The last piece, the one we’ve known about since Newton: the bigger bodies interact with each other as well, most obviously in the way the planets orbit the sun, but also in affecting each other’s orbits. That’s how Neptune and (maybe) Pluto were discovered in the first place: the orbits of Uranus and then Neptune weren’t exactly where they ‘should’ have been. Astronomers were able to speculate exactly where another planet would need to be in order to account for the observed perturbations, and then looked. They nailed it to find Neptune; maybe to find Pluto (or it was a phenomenal bit of luck).
Now that we have this new, messy, theory that accounts for the new, messy appearances, how do we retrofit it to this nice, stable, life-sustaining system we happen to live in? One where the gas giants stayed put where they formed, more or less, and where at least 4 small rocky planets and innumerable asteroids *didn’t* get flung away?
To answer this, the scientists built a computer model. Of course they did. They put planets and other debris into different starting positions and let the simulation run to model billions of years, letting the big bodies accelerate the small and thus have their orbits shrink.
One interesting result – and always remember, models are an expression of prejudice, nothing more, until they have been verified against independent data – had the gas giants migrate in until Jupiter was about where Mars is now, then the pull of the further out gas and ice giants slowly pulled Jupiter back into the orbit it is in now. Another thing to remember: You get the results you tell the model you want. The simulations that showed something else were not discussed; I’d bet a dollar that, over time, the model was modified based on its own outputs so that it generated more ‘realistic’ outcomes. It was ‘improved’ in other words.
All that’s left is to find a way to test that model against reality. Let reality run for few hundred million years, and see how it compares to the models.
If you, like me, have long marveled at what an anomaly our beautiful earth appears to be, this current change in theories only makes our home planet more marvelous. Not only is it smack dab center in the habitable zone, with the most perfectly circular orbit of all the planets, with an inexplicable huge moon that drives the tides that make our planet much more friendly to life – but it has *stayed* in this position for at least several billion years! What? With all this cosmic tag and billiards going on, throwing planets around like rag dolls – and out little gem just got a pass? Extraordinary.
Finding ‘another earth’ is beginning to sound even less likely, Sagan’s billions and billions not withstanding. Maybe it does take a universe to have one earth.
The main point here, and one of the main points of this blog from its birth: one must always distinguish between what is in front of our eyes and the theories that purport to explain what is in front of our eyes. In this case, the right answer, the one that’s the right answer to almost all interesting questions: we don’t know. We don’t know how systems form. All theories have problems and attractive mechanisms in about equal measure.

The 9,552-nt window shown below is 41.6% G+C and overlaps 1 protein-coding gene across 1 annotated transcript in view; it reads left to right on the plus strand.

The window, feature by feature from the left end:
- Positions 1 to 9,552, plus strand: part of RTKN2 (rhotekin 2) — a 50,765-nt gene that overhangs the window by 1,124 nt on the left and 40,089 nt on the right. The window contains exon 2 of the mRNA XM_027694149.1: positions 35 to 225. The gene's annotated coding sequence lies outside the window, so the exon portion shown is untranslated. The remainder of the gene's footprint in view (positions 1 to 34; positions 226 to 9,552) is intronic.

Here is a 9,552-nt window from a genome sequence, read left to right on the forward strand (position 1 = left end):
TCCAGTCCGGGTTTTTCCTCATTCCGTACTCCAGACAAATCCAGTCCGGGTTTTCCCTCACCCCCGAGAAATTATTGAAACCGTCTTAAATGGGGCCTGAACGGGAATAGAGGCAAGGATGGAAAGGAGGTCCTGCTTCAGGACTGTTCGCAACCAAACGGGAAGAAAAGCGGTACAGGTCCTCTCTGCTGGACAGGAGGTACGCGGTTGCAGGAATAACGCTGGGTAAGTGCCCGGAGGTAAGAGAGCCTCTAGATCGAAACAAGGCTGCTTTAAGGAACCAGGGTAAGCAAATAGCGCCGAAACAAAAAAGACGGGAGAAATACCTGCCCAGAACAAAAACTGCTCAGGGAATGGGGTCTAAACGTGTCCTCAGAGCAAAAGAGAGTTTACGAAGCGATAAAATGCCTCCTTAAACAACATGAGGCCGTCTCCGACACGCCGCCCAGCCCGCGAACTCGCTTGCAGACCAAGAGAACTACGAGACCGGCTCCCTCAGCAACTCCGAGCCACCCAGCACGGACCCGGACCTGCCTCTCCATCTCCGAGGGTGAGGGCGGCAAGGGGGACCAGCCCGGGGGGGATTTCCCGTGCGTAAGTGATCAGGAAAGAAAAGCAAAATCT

Once read about some missionary efforts among some unsophisticated tribe, where unusual difficulties were encountered. This tribe, the story went, was unusually light in what we might call religious beliefs, and held a skeptical view of stories, discounting any tale told by anyone who was not a witness to the events themselves, or at least a personal acquaintance of such a witness so that he could testify to the storyteller’s character. Anything more distant than that was considered a tall tale unless proven otherwise.
Missionaries, with their talk of God based on stories told by long-dead witnesses, were viewed as clowns or fools – no sane person, according to this tribe, could possibly take such talk seriously. Or so the story goes.
We, on the other hand, live in a world so spiritual, so accepting of stories told by long-dead demigods, that we swallow whales whole when instructed to do so, and no mere experience can shake our faith. Thus, the tall tales of Marx and Freud, of John Money and Derrida, are received as unassailable dogma no matter what our lying eyes tell us.
I get nostalgic, if that’s the right word, for a perhaps mythical world where the village women would gather at the fountain to get water and news, or one where the men might catch up on worldly affairs over a pint at the local pub. Something, someplace, where real people would look real people in the face, within range of derisive laughter and punch in the nose, and tell their tales, far from the sanctuary and safety of the lecture hall and even farther from the fortress of the copy desk and broadcast newsroom. Even a pulpit, in all but the largest churches, is well within range of an eye-roll and a guffaw. We need something, anything, to breech the bulwark of impenetrable condescension under which we receive our ‘news’. Our modern news sources are more unassailable than Moses, who brought news down from the mountain and yet caught flack even with pillars of cloud and fire to back him up.